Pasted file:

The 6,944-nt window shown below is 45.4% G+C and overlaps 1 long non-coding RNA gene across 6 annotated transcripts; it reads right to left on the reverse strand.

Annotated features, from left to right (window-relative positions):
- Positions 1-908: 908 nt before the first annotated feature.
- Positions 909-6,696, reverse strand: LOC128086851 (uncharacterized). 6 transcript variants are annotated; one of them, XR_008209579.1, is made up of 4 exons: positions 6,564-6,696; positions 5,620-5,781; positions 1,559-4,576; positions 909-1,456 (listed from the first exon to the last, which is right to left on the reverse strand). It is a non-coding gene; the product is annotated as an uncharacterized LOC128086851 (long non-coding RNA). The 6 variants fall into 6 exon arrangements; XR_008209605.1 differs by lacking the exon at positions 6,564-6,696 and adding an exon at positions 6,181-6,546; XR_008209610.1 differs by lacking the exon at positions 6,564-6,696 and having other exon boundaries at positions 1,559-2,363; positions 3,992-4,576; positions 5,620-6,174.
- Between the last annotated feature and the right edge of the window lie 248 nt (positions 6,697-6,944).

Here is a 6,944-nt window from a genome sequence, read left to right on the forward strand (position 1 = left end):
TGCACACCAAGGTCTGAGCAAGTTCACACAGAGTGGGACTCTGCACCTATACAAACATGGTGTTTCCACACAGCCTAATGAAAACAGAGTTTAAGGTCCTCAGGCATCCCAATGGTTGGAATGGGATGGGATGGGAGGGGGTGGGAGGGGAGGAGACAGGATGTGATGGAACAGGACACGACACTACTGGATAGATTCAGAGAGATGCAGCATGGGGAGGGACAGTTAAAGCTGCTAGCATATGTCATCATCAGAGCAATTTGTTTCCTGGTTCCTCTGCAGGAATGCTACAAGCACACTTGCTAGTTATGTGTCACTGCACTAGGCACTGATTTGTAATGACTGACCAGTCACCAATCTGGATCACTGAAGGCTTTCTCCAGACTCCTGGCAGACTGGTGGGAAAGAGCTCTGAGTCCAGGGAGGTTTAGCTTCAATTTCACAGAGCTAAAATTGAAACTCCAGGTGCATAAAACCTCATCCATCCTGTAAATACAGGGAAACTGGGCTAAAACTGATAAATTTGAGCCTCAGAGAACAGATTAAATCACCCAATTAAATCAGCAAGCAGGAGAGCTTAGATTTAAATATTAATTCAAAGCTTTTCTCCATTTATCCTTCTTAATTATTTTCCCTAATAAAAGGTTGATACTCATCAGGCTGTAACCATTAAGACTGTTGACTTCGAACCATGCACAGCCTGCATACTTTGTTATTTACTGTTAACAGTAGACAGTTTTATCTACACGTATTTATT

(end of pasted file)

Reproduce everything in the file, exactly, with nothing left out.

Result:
The 6,944-nt window shown below is 45.4% G+C and overlaps 1 long non-coding RNA gene across 6 annotated transcripts; it reads right to left on the reverse strand.

Annotated features, from left to right (window-relative positions):
- Positions 1-908: 908 nt before the first annotated feature.
- Positions 909-6,696, reverse strand: LOC128086851 (uncharacterized). 6 transcript variants are annotated; one of them, XR_008209579.1, is made up of 4 exons: positions 6,564-6,696; positions 5,620-5,781; positions 1,559-4,576; positions 909-1,456 (listed from the first exon to the last, which is right to left on the reverse strand). It is a non-coding gene; the product is annotated as an uncharacterized LOC128086851 (long non-coding RNA). The 6 variants fall into 6 exon arrangements; XR_008209605.1 differs by lacking the exon at positions 6,564-6,696 and adding an exon at positions 6,181-6,546; XR_008209610.1 differs by lacking the exon at positions 6,564-6,696 and having other exon boundaries at positions 1,559-2,363; positions 3,992-4,576; positions 5,620-6,174.
- Between the last annotated feature and the right edge of the window lie 248 nt (positions 6,697-6,944).

Here is a 6,944-nt window from a genome sequence, read left to right on the forward strand (position 1 = left end):
TGCACACCAAGGTCTGAGCAAGTTCACACAGAGTGGGACTCTGCACCTATACAAACATGGTGTTTCCACACAGCCTAATGAAAACAGAGTTTAAGGTCCTCAGGCATCCCAATGGTTGGAATGGGATGGGATGGGAGGGGGTGGGAGGGGAGGAGACAGGATGTGATGGAACAGGACACGACACTACTGGATAGATTCAGAGAGATGCAGCATGGGGAGGGACAGTTAAAGCTGCTAGCATATGTCATCATCAGAGCAATTTGTTTCCTGGTTCCTCTGCAGGAATGCTACAAGCACACTTGCTAGTTATGTGTCACTGCACTAGGCACTGATTTGTAATGACTGACCAGTCACCAATCTGGATCACTGAAGGCTTTCTCCAGACTCCTGGCAGACTGGTGGGAAAGAGCTCTGAGTCCAGGGAGGTTTAGCTTCAATTTCACAGAGCTAAAATTGAAACTCCAGGTGCATAAAACCTCATCCATCCTGTAAATACAGGGAAACTGGGCTAAAACTGATAAATTTGAGCCTCAGAGAACAGATTAAATCACCCAATTAAATCAGCAAGCAGGAGAGCTTAGATTTAAATATTAATTCAAAGCTTTTCTCCATTTATCCTTCTTAATTATTTTCCCTAATAAAAGGTTGATACTCATCAGGCTGTAACCATTAAGACTGTTGACTTCGAACCATGCACAGCCTGCATACTTTGTTATTTACTGTTAACAGTAGACAGTTTTATCTACACGTATTTATT